Critics warn that granting Market Economy Status to China would threaten millions of European jobs. This is an exaggerated view, Erdal Yalcin told EURACTIV Germany.
Erdal Yalcin is Senior Economist and Deputy Director of the centre of foreign trade at the Ifo Institute for Economic Research in Munich. He led the team that authored a report on behalf of the European Parliament called New trade rules for China? Opportunities and threats for the EU.
Yalchin spoke to euractiv.de’s Nicole Sagener.
Out of fear of unfair competition, many members of the World Trade Organisation, including the EU and the US, classify China as a non-market economy. Does this work because of the EU’s current anti-dumping policy?
Yes, the existing protection mechanisms were previously effective. Anti-dumping policies are supposed to correct temporary aberrations in cross-border trade. Products that are too cheap, for example from China, that are cheaper than their production costs, are brought up to a fair level through tariffs, thus reducing the number of exports from China into Europe. We have launched more than 50 anti-dumping procedures against China, especially on products where China has production overcapacity.
By the end of this year, the EU must decide whether China has developed into a market economy since joining the WTO. What would be the consequences if it were granted MES?
Market Economy Status, as a term, generates certain distorted assumptions. I think that China won’t be classed as a market economy country within our lifetimes. But it is more about how prices are set and how they develop, particularly for exports.
If we grant China MES, then punitive tariffs will, as a rule, be lower, because Chinese companies will be given the possibility to explain why their prices are at a certain level. But, the EU’s anti-dumping legislation is already designed so that Chinese companies have the chance to cooperate with the EU when they are identified as a dumping company. In this case, a lower anti-dumping rate can be imposed on the companies in question. That means that Chinese companies are already treated, when it comes to dumping, as if they already had MES.
Does that mean that not a lot would change?
Not when it comes to this. MES would make it more difficult for Europe to deal with uncooperative companies. Europe would be unable to correct the import price of materials, for example, from the steel and chemical industries, to the same extent it does today. In these industries in particular, it is important that efficient and dissuasive tariffs are imposed.
A study by the Economic Policy Institute (EPI) in Washington concluded that MES would cost the EU millions of jobs, especially in sectors that already feel the pinch of Chinese dumping, like the metal, textile, automotive and environmental technology sectors. Do you agree with this analysis?
The study assumes that new legislation means that all Chinese exports will reduce in price and dumping will continue. That goes too far. No country can keep selling products below production cost. It’s a built-up scenario that is not realistic.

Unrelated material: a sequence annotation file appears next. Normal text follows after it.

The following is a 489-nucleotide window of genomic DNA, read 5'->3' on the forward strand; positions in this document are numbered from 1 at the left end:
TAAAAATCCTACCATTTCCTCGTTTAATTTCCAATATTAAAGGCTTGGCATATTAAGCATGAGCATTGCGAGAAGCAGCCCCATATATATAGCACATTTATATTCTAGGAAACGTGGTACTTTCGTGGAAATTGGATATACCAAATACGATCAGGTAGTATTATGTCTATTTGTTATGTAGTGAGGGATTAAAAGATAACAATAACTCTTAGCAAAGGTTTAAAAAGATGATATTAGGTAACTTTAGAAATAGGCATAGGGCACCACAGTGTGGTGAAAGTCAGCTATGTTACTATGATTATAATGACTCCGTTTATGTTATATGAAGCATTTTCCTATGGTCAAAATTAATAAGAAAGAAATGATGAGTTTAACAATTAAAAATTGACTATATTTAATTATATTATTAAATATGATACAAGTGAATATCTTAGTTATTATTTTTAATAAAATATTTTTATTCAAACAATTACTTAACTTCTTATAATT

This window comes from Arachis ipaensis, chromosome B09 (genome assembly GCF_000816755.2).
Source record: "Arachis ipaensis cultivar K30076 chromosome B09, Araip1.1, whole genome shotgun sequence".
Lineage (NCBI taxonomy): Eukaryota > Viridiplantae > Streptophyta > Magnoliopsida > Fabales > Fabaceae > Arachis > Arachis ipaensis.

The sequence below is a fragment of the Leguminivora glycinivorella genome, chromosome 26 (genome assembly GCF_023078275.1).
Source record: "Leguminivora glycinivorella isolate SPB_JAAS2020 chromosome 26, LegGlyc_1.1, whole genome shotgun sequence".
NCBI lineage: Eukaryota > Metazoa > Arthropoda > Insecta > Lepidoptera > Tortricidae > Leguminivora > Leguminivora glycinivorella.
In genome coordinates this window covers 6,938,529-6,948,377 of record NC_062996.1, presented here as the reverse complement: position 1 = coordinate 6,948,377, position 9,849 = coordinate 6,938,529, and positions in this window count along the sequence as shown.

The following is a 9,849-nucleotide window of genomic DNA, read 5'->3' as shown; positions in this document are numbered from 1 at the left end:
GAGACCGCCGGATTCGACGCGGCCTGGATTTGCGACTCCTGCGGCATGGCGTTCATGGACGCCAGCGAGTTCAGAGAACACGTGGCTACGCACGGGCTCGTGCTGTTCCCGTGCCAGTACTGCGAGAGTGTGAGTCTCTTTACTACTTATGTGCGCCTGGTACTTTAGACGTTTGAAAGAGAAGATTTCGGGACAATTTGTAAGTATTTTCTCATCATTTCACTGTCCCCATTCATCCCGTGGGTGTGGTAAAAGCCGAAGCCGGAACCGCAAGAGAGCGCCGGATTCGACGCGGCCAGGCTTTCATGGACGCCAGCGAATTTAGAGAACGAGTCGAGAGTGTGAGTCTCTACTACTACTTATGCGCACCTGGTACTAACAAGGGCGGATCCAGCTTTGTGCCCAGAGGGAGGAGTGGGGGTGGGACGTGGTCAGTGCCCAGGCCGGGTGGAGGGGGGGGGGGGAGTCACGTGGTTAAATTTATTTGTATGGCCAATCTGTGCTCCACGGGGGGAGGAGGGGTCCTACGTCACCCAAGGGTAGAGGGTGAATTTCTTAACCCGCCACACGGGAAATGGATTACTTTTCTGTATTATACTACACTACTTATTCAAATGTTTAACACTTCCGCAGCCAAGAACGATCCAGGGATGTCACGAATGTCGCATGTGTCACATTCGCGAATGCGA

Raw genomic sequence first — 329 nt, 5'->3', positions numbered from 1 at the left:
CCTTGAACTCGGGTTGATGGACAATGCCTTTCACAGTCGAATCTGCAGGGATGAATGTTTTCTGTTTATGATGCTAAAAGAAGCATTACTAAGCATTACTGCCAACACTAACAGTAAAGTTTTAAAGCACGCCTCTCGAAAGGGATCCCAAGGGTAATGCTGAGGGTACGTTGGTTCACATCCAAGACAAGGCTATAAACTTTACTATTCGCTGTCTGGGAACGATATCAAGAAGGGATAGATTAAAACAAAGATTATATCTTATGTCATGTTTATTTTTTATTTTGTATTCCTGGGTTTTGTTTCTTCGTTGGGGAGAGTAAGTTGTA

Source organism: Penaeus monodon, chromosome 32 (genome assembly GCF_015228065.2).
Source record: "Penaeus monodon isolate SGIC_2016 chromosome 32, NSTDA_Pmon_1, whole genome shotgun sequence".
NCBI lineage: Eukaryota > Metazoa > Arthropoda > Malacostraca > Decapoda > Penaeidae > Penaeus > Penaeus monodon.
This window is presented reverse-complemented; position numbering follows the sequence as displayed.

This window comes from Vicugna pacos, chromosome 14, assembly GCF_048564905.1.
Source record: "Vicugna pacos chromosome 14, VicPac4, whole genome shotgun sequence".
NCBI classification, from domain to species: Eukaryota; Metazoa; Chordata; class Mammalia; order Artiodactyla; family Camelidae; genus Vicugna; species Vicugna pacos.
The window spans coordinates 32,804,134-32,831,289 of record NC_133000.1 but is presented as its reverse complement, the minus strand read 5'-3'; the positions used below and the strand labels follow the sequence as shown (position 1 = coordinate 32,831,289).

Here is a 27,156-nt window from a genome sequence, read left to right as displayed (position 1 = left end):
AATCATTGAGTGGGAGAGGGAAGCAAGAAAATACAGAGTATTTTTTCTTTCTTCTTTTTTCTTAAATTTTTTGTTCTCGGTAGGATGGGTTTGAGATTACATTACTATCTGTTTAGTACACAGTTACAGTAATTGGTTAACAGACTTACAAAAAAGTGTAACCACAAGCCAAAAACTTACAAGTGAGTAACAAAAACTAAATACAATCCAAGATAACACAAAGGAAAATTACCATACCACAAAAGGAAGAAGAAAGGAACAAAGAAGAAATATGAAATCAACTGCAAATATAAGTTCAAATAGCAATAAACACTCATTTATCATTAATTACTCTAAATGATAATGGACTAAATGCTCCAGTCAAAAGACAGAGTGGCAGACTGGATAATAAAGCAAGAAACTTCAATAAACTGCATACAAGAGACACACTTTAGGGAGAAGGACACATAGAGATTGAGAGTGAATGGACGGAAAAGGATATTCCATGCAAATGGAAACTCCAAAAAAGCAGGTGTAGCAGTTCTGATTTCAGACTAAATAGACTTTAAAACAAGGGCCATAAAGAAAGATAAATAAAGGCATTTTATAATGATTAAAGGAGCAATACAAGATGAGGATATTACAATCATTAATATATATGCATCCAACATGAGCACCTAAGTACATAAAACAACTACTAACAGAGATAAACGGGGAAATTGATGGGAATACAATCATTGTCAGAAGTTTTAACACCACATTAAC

Today, €350 billion of Chinese goods are imported into Europe, only 2% of which are subject to anti-dumping procedures. Europe has to be forward-looking on this. In the past, steel and chemicals propped up the European economy, but it is going to be high-tech products in the future. Europe is leading the way on this and China is less competitive. Europe has to approach China on an equal-footing if it is to grant market access opportunities in this sector.
Are there effective security measures, a form of middle-ground, which the EU can use to protect itself from unfair competition and price dumping?
We have to make it clear that China cannot be viewed as a small burgeoning economy, which wants to infiltrate Europe with cheap goods. China is Europe’s second most important trading partner and we have to approach them on an equal footing. The dumping problems are structural in nature and are often based on overcapacity.
We are therefore in favour of granting MES to China, if, at the same time, the freedom to maintain higher duties in the steel and chemical sectors was enshrined in the rules. However, the WTO has never brought in interim measures like this. As a result, I am sceptical whether a middle-ground can be reached by the EU and China, bilaterally, as it has to be carried out within the scope of the WTO.
European Commission President Jean-Claude Juncker has promised that the EU will protect its steel industry. What influence does it have here?
The two biggest markets, the US and the EU, should clarify that other industries exist in China that do not operate according to competitive criteria. It is a competition law problem, that should be remedied by competition law, not commercial law. One way of solving the problem could lie in the investment negotiations between China and the EU, where better competition legislation could be enshrined.
The Chinese economy is growing more slowly and most industries are experiencing overcapacity. What effect does this have on Europe?
Economic growth is slower, I agree. But, because of falling profits, capacity is going to be reduced in China. State-owned enterprises are going to have to finally take into account cost factors too.